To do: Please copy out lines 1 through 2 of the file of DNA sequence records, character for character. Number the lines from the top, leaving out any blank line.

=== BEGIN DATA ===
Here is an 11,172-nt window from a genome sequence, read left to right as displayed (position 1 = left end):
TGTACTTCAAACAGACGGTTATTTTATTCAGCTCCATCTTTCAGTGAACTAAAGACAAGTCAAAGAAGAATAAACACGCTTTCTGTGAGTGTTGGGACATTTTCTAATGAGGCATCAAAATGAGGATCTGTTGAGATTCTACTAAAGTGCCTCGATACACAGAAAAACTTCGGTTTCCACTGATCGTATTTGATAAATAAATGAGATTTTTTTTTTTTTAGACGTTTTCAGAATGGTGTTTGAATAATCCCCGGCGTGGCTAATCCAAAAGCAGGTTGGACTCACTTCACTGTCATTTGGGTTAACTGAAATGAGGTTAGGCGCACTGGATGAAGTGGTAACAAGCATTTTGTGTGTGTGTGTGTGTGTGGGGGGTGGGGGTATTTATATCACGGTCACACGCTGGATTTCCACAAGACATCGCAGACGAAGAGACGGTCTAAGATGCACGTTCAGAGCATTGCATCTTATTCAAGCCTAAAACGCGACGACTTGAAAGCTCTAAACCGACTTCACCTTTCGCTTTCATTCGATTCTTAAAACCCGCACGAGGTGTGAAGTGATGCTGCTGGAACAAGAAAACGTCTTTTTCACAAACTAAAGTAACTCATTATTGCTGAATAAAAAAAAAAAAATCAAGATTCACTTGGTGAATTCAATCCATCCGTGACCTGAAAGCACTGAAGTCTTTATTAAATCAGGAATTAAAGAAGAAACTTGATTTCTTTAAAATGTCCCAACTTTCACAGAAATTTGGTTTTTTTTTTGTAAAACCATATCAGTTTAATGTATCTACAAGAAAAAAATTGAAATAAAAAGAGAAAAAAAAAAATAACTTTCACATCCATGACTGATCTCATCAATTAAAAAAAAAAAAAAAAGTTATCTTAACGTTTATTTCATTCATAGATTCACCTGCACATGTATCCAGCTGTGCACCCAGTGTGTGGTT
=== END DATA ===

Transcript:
Here is an 11,172-nt window from a genome sequence, read left to right as displayed (position 1 = left end):
TGTACTTCAAACAGACGGTTATTTTATTCAGCTCCATCTTTCAGTGAACTAAAGACAAGTCAAAGAAGAATAAACACGCTTTCTGTGAGTGTTGGGACATTTTCTAATGAGGCATCAAAATGAGGATCTGTTGAGATTCTACTAAAGTGCCTCGATACACAGAAAAACTTCGGTTTCCACTGATCGTATTTGATAAATAAATGAGATTTTTTTTTTTTTAGACGTTTTCAGAATGGTGTTTGAATAATCCCCGGCGTGGCTAATCCAAAAGCAGGTTGGACTCACTTCACTGTCATTTGGGTTAACTGAAATGAGGTTAGGCGCACTGGATGAAGTGGTAACAAGCATTTTGTGTGTGTGTGTGTGTGTGGGGGGTGGGGGTATTTATATCACGGTCACACGCTGGATTTCCACAAGACATCGCAGACGAAGAGACGGTCTAAGATGCACGTTCAGAGCATTGCATCTTATTCAAGCCTAAAACGCGACGACTTGAAAGCTCTAAACCGACTTCACCTTTCGCTTTCATTCGATTCTTAAAACCCGCACGAGGTGTGAAGTGATGCTGCTGGAACAAGAAAACGTCTTTTTCACAAACTAAAGTAACTCATTATTGCTGAATAAAAAAAAAAAAATCAAGATTCACTTGGTGAATTCAATCCATCCGTGACCTGAAAGCACTGAAGTCTTTATTAAATCAGGAATTAAAGAAGAAACTTGATTTCTTTAAAATGTCCCAACTTTCACAGAAATTTGGTTTTTTTTTTGTAAAACCATATCAGTTTAATGTATCTACAAGAAAAAAATTGAAATAAAAAGAGAAAAAAAAAAATAACTTTCACATCCATGACTGATCTCATCAATTAAAAAAAAAAAAAAAAGTTATCTTAACGTTTATTTCATTCATAGATTCACCTGCACATGTATCCAGCTGTGCACCCAGTGTGTGGTT